“I was telling that police officer, there isn’t a black person in this country or this state here, that hasn’t had a family member who were dealt with in a bad way. And this, they have to live with. When Dr. King was killed, I was coming home from work about 12 o’clock at night. I was stopped by six police cars, and they told me I stole the car. I’ve had a long history of mistreatment all the way down to the integration of buses, and you go from one state to the next, and you think well maybe things have changed. Maybe people will look at me different, or they may think I have something to contribute. But you run into the same thing… south, north, east or west. In areas like this, they’re more not as blatant as they used to be in the South. You knew where you stood.”
Brown spoke of watching a North Liberty police officer ignoring a car driving at night without lights down Highway 965. “What do you think, as a black person? How should I feel if this person get all that privilege? That’s their white privilege.”
He said he doesn’t feel like anything is going to change, unless his story, and stories of young people like Jagnow are told. “Why should this young man have to go through the same things I’ve been through? Is it gonna take another 70 years? How long is it gonna take for him to be treated as a human being, and a young man who has something to contribute to society, and to this community? When is this community making him feel welcome and say ‘I’m gonna listen to you and I’m not gonna treat you different because of your skin color.’ God gave us this color. He didn’t see anything wrong with it. God gave you yours.”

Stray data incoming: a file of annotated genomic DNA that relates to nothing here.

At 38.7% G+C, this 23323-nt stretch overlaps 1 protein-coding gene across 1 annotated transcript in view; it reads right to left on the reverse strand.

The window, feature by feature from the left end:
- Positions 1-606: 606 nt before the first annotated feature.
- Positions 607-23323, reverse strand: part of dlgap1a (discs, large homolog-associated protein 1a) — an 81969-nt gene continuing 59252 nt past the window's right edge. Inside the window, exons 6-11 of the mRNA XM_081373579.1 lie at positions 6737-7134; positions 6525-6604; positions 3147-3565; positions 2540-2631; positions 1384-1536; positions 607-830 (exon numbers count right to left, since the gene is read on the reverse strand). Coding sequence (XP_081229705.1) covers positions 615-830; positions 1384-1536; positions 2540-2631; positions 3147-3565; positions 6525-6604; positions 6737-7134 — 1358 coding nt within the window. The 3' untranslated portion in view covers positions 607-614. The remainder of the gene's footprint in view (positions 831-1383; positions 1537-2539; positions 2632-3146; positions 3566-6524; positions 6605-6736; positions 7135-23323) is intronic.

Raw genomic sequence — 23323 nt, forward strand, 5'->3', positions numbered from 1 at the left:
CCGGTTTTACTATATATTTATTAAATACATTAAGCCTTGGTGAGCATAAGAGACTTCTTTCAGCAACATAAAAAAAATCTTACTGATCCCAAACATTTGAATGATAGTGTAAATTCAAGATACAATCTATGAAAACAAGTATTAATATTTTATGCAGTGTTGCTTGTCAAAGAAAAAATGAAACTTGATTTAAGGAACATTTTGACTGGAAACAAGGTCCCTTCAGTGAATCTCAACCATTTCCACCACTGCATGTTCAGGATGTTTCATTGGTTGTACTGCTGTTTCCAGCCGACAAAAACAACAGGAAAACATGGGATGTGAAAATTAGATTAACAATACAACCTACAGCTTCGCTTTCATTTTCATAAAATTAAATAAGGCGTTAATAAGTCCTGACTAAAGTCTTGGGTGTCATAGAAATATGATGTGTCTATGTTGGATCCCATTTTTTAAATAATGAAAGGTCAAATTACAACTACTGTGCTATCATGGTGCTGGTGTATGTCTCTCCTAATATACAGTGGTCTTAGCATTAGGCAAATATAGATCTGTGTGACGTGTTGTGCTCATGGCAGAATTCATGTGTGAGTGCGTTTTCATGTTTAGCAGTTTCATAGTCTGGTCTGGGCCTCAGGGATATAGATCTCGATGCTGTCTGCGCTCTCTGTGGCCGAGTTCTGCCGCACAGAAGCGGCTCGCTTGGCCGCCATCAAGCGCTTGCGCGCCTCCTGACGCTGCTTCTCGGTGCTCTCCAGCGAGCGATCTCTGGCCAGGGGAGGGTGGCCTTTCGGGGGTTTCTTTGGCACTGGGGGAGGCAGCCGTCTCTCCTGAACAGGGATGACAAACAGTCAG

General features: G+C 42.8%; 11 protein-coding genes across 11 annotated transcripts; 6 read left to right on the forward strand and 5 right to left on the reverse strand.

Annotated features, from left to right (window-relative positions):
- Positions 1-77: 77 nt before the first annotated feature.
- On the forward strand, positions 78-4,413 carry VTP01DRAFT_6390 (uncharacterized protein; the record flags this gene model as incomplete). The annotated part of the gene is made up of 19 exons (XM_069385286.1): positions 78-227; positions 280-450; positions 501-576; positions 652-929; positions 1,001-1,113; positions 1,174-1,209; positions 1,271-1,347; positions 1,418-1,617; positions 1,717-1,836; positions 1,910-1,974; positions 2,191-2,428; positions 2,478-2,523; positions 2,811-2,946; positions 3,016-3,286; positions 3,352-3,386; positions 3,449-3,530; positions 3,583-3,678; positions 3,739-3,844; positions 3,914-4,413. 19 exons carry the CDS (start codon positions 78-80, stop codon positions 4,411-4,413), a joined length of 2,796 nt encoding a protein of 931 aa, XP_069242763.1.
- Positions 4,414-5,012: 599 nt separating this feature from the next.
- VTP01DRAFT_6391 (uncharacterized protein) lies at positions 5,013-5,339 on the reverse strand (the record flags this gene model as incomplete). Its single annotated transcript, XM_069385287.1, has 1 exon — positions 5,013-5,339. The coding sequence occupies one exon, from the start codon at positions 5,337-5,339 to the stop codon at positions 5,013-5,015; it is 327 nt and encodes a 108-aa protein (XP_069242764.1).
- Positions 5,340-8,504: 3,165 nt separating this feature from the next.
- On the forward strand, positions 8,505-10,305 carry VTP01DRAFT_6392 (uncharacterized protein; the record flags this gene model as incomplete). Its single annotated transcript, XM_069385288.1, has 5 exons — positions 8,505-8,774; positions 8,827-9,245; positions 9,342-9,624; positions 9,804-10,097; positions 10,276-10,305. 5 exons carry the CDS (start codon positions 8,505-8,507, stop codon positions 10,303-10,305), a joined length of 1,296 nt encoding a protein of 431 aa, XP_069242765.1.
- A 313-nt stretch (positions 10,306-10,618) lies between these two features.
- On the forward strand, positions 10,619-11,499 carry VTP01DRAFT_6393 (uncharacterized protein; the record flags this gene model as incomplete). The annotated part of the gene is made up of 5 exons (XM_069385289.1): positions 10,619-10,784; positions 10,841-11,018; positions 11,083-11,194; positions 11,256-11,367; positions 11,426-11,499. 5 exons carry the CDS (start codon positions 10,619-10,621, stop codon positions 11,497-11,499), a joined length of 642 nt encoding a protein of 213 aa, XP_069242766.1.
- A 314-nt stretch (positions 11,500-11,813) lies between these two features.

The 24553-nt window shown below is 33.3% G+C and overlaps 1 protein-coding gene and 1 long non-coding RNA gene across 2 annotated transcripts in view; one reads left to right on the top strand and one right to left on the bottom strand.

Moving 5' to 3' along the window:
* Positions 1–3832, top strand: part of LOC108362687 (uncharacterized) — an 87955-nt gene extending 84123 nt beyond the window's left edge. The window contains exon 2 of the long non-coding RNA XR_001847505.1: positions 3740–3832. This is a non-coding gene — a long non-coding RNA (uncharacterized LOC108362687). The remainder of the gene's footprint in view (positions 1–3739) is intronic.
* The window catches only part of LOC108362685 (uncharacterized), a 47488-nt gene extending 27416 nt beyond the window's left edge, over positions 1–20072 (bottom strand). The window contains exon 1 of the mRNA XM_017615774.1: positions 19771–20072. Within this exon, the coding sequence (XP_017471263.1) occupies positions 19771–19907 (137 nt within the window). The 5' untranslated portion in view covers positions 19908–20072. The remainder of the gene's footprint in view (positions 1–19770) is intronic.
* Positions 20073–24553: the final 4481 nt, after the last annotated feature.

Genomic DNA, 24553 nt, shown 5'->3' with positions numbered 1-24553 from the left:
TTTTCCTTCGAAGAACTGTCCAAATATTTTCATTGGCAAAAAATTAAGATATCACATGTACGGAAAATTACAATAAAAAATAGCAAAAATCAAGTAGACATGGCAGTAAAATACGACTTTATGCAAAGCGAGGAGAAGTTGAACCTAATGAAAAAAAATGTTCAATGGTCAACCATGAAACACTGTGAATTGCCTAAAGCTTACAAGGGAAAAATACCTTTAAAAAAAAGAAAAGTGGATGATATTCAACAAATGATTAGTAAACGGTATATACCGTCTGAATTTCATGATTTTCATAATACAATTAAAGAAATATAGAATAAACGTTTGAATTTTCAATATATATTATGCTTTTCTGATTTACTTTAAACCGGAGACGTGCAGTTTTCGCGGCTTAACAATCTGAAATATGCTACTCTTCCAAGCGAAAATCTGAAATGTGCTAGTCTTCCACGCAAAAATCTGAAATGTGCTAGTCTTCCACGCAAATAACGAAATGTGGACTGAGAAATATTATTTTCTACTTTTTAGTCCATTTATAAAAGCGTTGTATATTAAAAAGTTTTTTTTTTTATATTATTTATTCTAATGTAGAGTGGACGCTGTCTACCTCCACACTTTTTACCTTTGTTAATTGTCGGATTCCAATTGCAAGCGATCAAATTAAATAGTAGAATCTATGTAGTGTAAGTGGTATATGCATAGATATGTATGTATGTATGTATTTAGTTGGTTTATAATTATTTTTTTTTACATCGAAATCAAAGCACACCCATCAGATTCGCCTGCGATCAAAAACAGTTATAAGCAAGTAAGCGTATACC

Like Jagnow, Brown has had the police called on him while out walking, with his cane. “I think sometimes this (his cane) looks like a gun, so I can’t walk with a cane! How do I feel safe?”
“I think there is some trust building that needs to happen, and our officers have come and they’re entering into a lot of these things with the best of intentions. (But) sometimes intentions aren’t enough, and we need to recognize there are times when we need to do a better job of connecting with people so that they know that we respect them and that we’re working together,” said Bergus.
“This is not ‘checking a box’ for us,” Bergus said, “we are talking about systemic issues and we’re talking about community issues, and this is ongoing work.”